printf("Start address: %p\n", myThread->StartAddress);
>> Start address: 0xFFFFF803DFD45990

As we are working with pointers, we don’t really need to pad the tail of the struct out, but if you somehow ended up with a list of MYETHREADs rather than pointers, or wanted to malloc space for one, it would fall apart without padding to the true size.

What exactly is there to manipulate?

The vast majority of the members of kernel objects like these are meaningless to those doing even advanced driver development. They may however be of interest to those developing malware or those researching how to best combat it. A quick and already well-published example is the removal of a thread from the linked list that holds it. You can see that after following these steps, a thread will no longer show up in Process Hacker (a 3rd party tool). Rogue threads can potentially still be found in other ways, such as by dissecting the VAD Tree, or walking the process’ call stack, but I won’t go into those here as I don’t know much about them myself.

Removing a thread from the list

An EPROCESS object contains the head of a circular linked list that leads to its ETHREADs.
The LIST_ENTRY type (which is not opaque) simply looks like this:

typedef struct _LIST_ENTRY {
	PLIST_ENTRY Flink; // Pointer to next entry
	PLIST_ENTRY Blink; // Pointer to previous entry

Note that the LIST_ENTRY objects are actually embedded inside the EPROCESS/ETHREAD structures that they represent. So one would traverse these LIST_ENTRYs, and then, knowing the offset of the LIST_ENTRY within that structure, subtract that offset to get a pointer to the desired object. This calculation can also be done with the CONTANING_RECORD macro.
Also note that walking or manipulating these lists can end in disaster if the kernel is modifying them at the same time.

The EPROCESS-es are linked in the same way that the ETHREADs are, but for simplicity I haven’t drawn that here. So this means you can find a pointer to an arbitrary EPROCESS, access its members like we did earlier, walk the circular process list to find the one you want, then walk that’s ETHREAD list to find the thread you want to manipulate.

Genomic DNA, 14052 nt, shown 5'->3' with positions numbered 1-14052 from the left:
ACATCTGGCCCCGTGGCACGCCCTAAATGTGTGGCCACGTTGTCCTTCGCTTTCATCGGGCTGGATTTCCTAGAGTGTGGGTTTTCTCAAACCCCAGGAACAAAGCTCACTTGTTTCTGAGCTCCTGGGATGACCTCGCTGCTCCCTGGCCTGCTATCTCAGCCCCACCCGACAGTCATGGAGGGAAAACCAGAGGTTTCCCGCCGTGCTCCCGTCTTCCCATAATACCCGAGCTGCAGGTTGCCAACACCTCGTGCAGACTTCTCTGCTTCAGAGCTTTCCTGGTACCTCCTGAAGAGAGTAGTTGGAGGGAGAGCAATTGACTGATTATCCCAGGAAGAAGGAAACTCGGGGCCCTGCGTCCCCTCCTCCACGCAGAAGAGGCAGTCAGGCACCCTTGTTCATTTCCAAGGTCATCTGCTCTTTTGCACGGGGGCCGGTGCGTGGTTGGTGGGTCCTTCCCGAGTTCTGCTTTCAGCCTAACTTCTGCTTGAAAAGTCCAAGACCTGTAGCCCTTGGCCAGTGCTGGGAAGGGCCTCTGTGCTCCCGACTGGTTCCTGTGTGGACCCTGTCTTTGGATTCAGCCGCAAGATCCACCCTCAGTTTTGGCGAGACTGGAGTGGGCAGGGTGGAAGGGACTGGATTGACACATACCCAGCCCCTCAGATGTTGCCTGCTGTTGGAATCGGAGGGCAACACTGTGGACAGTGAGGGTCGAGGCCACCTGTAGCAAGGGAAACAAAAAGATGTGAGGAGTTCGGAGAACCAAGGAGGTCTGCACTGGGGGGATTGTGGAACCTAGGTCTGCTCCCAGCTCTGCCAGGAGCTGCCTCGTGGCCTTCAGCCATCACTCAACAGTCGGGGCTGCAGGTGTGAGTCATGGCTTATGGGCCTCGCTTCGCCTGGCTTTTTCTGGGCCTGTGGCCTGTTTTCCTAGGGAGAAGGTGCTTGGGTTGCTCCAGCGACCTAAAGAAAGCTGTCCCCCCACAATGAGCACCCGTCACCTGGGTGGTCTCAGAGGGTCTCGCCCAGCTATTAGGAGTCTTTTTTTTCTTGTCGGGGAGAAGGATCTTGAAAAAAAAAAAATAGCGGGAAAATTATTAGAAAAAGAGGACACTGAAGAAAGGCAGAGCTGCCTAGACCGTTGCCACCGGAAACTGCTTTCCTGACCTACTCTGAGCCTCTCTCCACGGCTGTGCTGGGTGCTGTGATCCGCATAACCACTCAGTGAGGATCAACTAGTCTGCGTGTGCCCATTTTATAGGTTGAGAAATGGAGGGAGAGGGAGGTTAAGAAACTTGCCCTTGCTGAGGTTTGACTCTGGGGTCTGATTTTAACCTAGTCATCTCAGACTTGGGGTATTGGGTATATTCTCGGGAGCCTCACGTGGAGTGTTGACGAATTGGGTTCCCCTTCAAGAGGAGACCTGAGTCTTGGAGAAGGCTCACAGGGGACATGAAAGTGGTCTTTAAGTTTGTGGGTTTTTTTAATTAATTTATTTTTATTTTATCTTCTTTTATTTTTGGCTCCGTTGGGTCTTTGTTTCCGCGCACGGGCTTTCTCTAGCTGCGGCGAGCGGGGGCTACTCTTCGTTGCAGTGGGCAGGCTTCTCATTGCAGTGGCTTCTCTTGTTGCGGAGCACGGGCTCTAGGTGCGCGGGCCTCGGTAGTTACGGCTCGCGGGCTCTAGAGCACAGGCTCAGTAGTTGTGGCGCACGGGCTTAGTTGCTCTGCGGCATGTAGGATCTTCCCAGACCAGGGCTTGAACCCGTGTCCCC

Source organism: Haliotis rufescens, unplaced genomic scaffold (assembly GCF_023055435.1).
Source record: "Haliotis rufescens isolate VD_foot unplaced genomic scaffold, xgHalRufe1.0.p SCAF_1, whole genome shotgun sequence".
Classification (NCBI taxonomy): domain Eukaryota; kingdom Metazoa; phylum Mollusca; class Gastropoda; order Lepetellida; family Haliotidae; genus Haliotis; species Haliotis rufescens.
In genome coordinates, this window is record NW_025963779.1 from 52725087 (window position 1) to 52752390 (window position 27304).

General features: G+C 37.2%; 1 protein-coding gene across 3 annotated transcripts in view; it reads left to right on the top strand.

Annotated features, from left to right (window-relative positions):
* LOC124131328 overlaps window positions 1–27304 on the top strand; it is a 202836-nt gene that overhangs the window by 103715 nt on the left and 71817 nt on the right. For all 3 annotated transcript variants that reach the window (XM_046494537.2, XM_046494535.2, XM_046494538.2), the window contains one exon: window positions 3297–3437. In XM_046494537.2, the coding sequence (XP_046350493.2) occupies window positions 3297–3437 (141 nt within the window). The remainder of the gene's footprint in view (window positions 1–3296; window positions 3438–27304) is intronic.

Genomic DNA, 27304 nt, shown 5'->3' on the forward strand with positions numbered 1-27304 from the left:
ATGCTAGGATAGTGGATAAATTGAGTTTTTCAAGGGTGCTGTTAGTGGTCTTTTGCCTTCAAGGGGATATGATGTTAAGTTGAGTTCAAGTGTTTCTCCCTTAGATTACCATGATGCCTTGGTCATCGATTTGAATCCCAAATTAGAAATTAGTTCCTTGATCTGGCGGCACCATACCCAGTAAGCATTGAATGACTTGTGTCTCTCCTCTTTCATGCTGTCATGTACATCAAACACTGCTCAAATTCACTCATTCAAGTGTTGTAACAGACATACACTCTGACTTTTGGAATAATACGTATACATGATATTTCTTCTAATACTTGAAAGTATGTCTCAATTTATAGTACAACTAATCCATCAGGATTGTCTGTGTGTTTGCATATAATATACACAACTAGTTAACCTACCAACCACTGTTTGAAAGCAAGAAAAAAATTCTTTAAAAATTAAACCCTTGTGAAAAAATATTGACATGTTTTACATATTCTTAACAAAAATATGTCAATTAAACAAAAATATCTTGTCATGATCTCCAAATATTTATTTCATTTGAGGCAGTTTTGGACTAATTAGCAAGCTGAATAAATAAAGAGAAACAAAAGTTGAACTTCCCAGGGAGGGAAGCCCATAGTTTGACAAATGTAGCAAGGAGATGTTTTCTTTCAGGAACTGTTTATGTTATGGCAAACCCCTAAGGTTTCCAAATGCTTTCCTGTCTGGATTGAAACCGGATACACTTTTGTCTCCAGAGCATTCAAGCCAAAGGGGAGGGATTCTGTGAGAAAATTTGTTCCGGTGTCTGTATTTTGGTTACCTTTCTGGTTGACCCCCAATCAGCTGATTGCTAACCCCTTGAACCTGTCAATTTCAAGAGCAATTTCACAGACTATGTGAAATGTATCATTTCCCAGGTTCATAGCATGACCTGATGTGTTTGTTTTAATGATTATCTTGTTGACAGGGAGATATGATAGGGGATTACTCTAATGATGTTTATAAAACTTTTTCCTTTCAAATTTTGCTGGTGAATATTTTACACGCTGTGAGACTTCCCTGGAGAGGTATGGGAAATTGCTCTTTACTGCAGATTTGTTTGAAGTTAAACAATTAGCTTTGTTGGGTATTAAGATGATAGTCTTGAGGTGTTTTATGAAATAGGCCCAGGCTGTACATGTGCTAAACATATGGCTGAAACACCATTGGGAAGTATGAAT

So with the goal of unlinking a LIST_ENTRY, we will simply demonstrate this on the current thread which we already have a reference to, rather than walking to another. Once you are satisfied that it works, you can attempt it on a thread different to your own.

I have modified our original MYETHREAD definition to accommodate accessing the ThreadListEntry member:

typedef struct _MYETHREAD {
	char pad0[0x5F8];
	PVOID StartAddress;
	char pad1[0x88];
	LIST_ENTRY ThreadListEntry;
	char pad2[0xE0];

From there we need to obtain a reference to the list entries either side of ours, and then redirect the pointers around our list entry. Note that we must also redirect our outbound pointers back to our entry to avoid a blue screen.

LIST_ENTRY threadEntry = myThread->ThreadListEntry;

PLIST_ENTRY nextThread = threadEntry.Flink;
PLIST_ENTRY prevThread = threadEntry.Blink;

prevThread->Flink = nextThread;
nextThread->Blink = prevThread;

threadEntry.Blink = (PLIST_ENTRY)&threadEntry;
threadEntry.Flink = (PLIST_ENTRY)&threadEntry;

We now have a thread object whose LIST_ENTRY is disconnected from the rest of the process’s threads, and so it cannot be walked.

Reconstruction of full definitions

I do intend to eventually publish a tool that turns pasted WinDbg output into typedefs.
In the meantime, you can tediously reverse engineer the WinDbg output!